This past April I had the opportunity to film long distance ocean swimmer Diana Nyad at the Pepperdine University pool in Malibu, California. My friend and photographer, Budd Riker, and I spent the day shooting Diana for CNN as she obligingly swam lap after lap. Diana was in serious training for a proposed open ocean swim from Havana, Cuba to Florida - a distance of just over 103 miles and one for the record books.
You can read my blog post about that day in Malibu when I first met Diana, a very dedicated and inspiring person to say the least. At the end of the day, we all wished her well and that was that.
Time marches on and now, as we approach July, I find myself again in the company of Diana and her support team as they are in the final stages of preparation for her momentous swim. Diana prefers to swim without the aid of a shark cage, as that is considered a crutch by many swimmers because the cage has a tendency to smooth out the water that the swimmer is moving through. It puts an asterisk next to your name in the record books and Diana would prefer not to have that diminish her feat.
Just a few weeks ago, another ocean swimmer, Penny Palfrey, did a similar swim (but not as far as Diana is planning) from Little Cayman to Grand Cayman Islands. But her accomplishment was completely overshadowed by the fact that her support crew killed three oceanic white tip sharks that apparently came close to her. Oceanic white tip sharks are both dangerous and intensely curious, but their numbers are, like many other sharks, in peril due to international commercial shark fishing.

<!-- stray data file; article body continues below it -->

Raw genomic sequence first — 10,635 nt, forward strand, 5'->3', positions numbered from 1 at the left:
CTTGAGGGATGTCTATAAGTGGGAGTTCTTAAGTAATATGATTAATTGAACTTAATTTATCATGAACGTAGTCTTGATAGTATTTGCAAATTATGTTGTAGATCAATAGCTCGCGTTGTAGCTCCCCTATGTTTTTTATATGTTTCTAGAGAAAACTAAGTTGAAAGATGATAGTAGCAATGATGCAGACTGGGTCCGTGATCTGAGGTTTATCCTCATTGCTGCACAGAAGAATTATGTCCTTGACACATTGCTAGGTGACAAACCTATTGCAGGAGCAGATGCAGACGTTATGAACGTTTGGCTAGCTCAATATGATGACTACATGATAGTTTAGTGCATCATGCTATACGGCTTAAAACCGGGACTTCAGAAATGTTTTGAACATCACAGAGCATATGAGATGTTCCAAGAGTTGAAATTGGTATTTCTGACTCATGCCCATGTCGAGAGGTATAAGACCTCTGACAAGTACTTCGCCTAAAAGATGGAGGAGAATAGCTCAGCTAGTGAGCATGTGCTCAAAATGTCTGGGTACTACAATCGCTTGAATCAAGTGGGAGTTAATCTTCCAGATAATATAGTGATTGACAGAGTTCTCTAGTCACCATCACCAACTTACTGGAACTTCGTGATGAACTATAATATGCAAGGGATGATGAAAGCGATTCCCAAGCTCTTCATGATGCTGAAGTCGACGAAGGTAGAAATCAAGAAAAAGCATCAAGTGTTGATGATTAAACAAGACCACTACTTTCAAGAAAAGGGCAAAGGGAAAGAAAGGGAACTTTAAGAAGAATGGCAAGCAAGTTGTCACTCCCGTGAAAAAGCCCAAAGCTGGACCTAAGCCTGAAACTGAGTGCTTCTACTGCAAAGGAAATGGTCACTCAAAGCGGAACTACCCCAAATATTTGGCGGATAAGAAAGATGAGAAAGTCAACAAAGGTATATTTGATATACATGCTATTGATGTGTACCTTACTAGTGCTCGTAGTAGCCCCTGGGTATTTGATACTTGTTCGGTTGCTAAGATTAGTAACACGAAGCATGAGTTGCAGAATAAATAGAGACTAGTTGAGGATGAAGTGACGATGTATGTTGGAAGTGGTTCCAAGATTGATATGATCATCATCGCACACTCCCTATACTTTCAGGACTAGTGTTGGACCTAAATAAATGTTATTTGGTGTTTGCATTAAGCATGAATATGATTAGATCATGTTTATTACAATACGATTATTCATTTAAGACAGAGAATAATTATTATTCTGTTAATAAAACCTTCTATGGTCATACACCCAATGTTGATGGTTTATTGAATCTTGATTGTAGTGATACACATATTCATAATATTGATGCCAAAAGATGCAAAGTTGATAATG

Diana, wisely made the decision to re-think her shark safety protocols to both ensure her security and to avoid the bad publicity that would ensue if a shark was harmed during her attempt. So the call went out to find a crew who could look after Diana and deal with any curious sharks in a safe and humane manner - and have it documented. And that's where our paths crossed again.
I will be a member of the team, doing underwater filming of Diana and her accompanying flotilla of support vessels for a documentary produced by Tim Wheeler of Documenting Life Productions.
All of us constitute an experienced team dedicated to Diana's safety and the conservation and well-being of sharks - no cowboy shark killers here. In the next week or so, when the water temperature reaches the optimum level Diana requires and the weather reports point to calm seas, then we will all get the call, grab our bags that have been waiting by the front door, and head to the Florida Keys to board boats that will take us to the start of what will prove to be a marvelous adventure - the Xtreme Dream as Diana's website calls it.
Oh, and did I mention that Diana took a 30-year break from endurance swimming and came back to take on this challenge at age sixty-one? Makes one think twice about a lot of the things we whine about in our daily lives.
Check out Diana's website to learn more about her background and where she is today. CNN will be doing live coverage throughout her entire swim - which will last about 60 hours non-stop. If there's a lull in my regular posts, you'll know that I got the call and rushed out the door to be a small part of something very momentous, all due to one woman's determination to set goals that are just outside her reach . . . and reach them.